Monthly Archives: August 2013

R.I.P Samuel, Emil, Fred and Elba or is it Rest in Pieces on this Traceable Thursday

Emil A Hamslin

Emil A Hanslin

Emil A.

Hanslin

1920-1987

with Breadth and Depth

HE CARED

What does Bread,  an accident and a Soviet hammer and sickle have to do with R.I.P.?

They are all buried in New Hampshire Cemeteries.  How did I find them? I found them in a place where  you wouldn’t expect to find your ancestor. They are listed in books about the curiosities, weird things or local legends you find around  New England.

Those books are:

1. Weird New England: Your Travel Guide to New England’s Local Legends and Best Kept Secrets by Joseph A. Citro; 2005 Sterling Publishing., Co. Inc., 387 Park Avenue South, New York City, NY 10016; page 212

2.  New Hampshire Curiosities: Quirky Characters, Roadside oddities and Other Offbeat Stuff by Eric Jones; Insiders’ 2006 Guide Guildford Connecticut, an in print of the Globe Pequot Press, page 189

Some may say that is not genealogy research.  Others tell you to think out of the box when doing your research.  I thought out of the box and found one of the surnames of my ancestor; Chase. It turned out not to be my direct family line.  It did, however, capture my interest. If this was my ancestor I would want to have the story as part of my research. The  three stories I will tell you about are just a needle in the haystack of the curiosities, oddities and local legends that I found.  So,  go cruise you local library or local bookstore; you never know who you will find might find in those stacks.

1 a. From page 212 “Weird New England:…” Among the overgrown area of the Faxen Hill Road Cemetery in Washington, New Hampshire, well hidden from sight you will find the grave of Fred and Elba Chase, my “found cousins,.”  Fred Chase descended from Acquila Chase, who arrived in America on the eight ship after the Mayflower, according to his grand daughter, Norah Chase.  The stone reads: “In memory of a comrade, A courageous and devoted fighter in the class struggle.”  The front of the grave marker bears the Soviet hammer and sickle above the name Chase.  How many people do you know that had the courage to display such a symbol in 1933, the year Fred Chase died and the same year that diplomatic relations began with the United States.

1 b. From page 212 “Weird New England…” In the same cemetery as Fred and Elba Chase lies Captain Samuel Jones LEG.  Yes, it reads  leg. When on 7 July 1804,  Samuel had an accident that called for his leg to be amputated he decided to have it properly buried. The belief of the time was that if you properly buried your dismembered appendage,  you would experience less phantom pain.  Several years later, when his remaining parts died, he was buried in Boston. Thus, Rest in Peace became Rest in Pieces for this gentleman with two burial sites and death dates.

2.  From page 189 “New Hampshire Curiosities…” brings us to the last story for this post, Emil A Hanslin, baking Bread or is he?  Emil was not a baker.  You will find Emil encased in a casket-enclosing crypt with air vents in the back. Many of the locals living in New London, New Hampshire think he had a sense of humor, because he is laid to rest in a “loaf of bread.” He was an awarding winning real estate developer who knew how to make bread of the “green” kind.  I think maybe his wife, Suzanne Sission Hanslin, a sculpture may have had a hand in its creation. Does it matter? It might to you as an ancestor, I leave the search for your capable hands.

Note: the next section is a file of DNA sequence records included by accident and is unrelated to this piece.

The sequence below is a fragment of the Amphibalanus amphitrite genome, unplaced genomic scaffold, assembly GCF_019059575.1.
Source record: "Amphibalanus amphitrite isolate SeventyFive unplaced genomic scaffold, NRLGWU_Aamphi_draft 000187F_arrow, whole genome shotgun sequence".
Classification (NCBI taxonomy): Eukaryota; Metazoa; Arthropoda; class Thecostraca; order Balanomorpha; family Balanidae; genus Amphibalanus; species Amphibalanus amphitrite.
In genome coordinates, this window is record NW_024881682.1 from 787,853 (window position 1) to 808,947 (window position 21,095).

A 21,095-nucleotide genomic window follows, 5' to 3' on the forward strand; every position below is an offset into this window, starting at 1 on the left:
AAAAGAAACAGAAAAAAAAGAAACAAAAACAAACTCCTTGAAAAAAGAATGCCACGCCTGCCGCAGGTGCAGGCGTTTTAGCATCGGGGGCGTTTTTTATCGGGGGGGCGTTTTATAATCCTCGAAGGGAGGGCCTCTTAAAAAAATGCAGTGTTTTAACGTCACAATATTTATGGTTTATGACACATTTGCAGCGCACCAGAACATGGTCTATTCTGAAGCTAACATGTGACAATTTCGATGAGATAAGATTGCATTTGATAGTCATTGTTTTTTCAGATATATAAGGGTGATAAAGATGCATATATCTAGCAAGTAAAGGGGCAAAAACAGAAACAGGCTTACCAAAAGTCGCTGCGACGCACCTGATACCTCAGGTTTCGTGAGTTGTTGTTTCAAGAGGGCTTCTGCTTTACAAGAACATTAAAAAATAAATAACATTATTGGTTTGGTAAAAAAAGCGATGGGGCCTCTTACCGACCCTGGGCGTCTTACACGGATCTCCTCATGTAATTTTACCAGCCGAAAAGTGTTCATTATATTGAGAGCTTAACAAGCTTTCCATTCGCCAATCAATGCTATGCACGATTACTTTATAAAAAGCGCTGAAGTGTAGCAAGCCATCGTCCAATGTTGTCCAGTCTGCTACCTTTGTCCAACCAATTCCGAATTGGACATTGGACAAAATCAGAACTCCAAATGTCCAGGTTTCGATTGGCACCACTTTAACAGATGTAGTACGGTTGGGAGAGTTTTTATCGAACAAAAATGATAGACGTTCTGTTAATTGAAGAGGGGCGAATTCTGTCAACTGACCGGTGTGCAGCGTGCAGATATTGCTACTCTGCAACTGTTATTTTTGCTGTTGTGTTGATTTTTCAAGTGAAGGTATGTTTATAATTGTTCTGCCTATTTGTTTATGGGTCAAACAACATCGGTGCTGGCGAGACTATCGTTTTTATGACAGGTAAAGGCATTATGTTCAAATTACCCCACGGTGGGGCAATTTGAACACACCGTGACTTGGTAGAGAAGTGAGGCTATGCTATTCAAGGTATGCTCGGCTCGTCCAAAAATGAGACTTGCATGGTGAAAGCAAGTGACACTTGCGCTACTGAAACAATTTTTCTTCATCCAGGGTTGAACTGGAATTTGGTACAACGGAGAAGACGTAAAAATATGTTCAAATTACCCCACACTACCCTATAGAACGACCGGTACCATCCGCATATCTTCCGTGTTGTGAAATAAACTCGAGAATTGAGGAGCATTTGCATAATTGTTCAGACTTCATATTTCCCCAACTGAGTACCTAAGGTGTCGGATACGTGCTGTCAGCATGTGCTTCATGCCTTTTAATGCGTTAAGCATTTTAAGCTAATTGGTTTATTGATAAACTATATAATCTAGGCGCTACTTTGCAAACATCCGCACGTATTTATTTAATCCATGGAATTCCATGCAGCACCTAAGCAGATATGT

I could go on with so many others, but I want to leave some of the fun up to you.  I leave you with a tease about other oddities I found.  So are your ancestors  alien seekers,  coffin thief’s, or maybe just the creator of a house made totally out of newspapers? Have fun finding the Oddity in your family tree.  I found mine; Now you find yours.

I have embedded some links in my story for you to find out more on these interesting people.

Waiting for Suzanne Sission Hanslin

Waiting for Suzanne Sission Hanslin

 

The ashes of Suzanne Sisson Hanslin are to be laid next to her husband where the bronze door is.

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Filed under Genealogy, History, Photography, Traceable Thursday, Uncategorized, Vignettes Of Life

Tombstone Tuesday: Elisabeth Quimby

DSC06385

 

Elisabeth

Quimby

died

March 17, 1826

in the 69. year

of her age.

Go home my friends,

Dry your tears,

I must lie here

Till Christ appears.

Elisabeth is buried in the Old Sutton Cemetery,  Sutton Center, Merrimack County, New Hampshire in the Quimby family plot.  She is surrounded by family and luscious green moss.

Photograph taken by June Stearns Butka October 2012. All rights reserved.

I believe she is the daughter of Moses and Judith Bean Quimby where she is buried in their family plot.  She was born 4 July 1757 Kingston,  Rockingham, New Hampshire.   She is not of my direct line.  I post this information for others to research.

Source Information:

Ancestry.com. New Hampshire, Births and Christenings Index, 1714-1904[database on-line]. Provo, UT, USA: Ancestry.com Operations, Inc., 2011.

Original data:”New Hampshire Birth Records, early to 1900.” Index. FamilySearch, Salt Lake City, Utah, 2009. New Hampshire Registrar of Vital Statistics. “Index to births, early to 1900.”  New Hampshire Registrar of Vital Statistics, Concord, New Hampshire.

“New Hampshire Births and Christenings, 1714-1904.” Index. FamilySearch, Salt Lake City, Utah, 2009, 2010. Index entries derived from digital copies of original and compiled records.

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Filed under Genealogy, Sources, Tombstone Tuesday, Uncategorized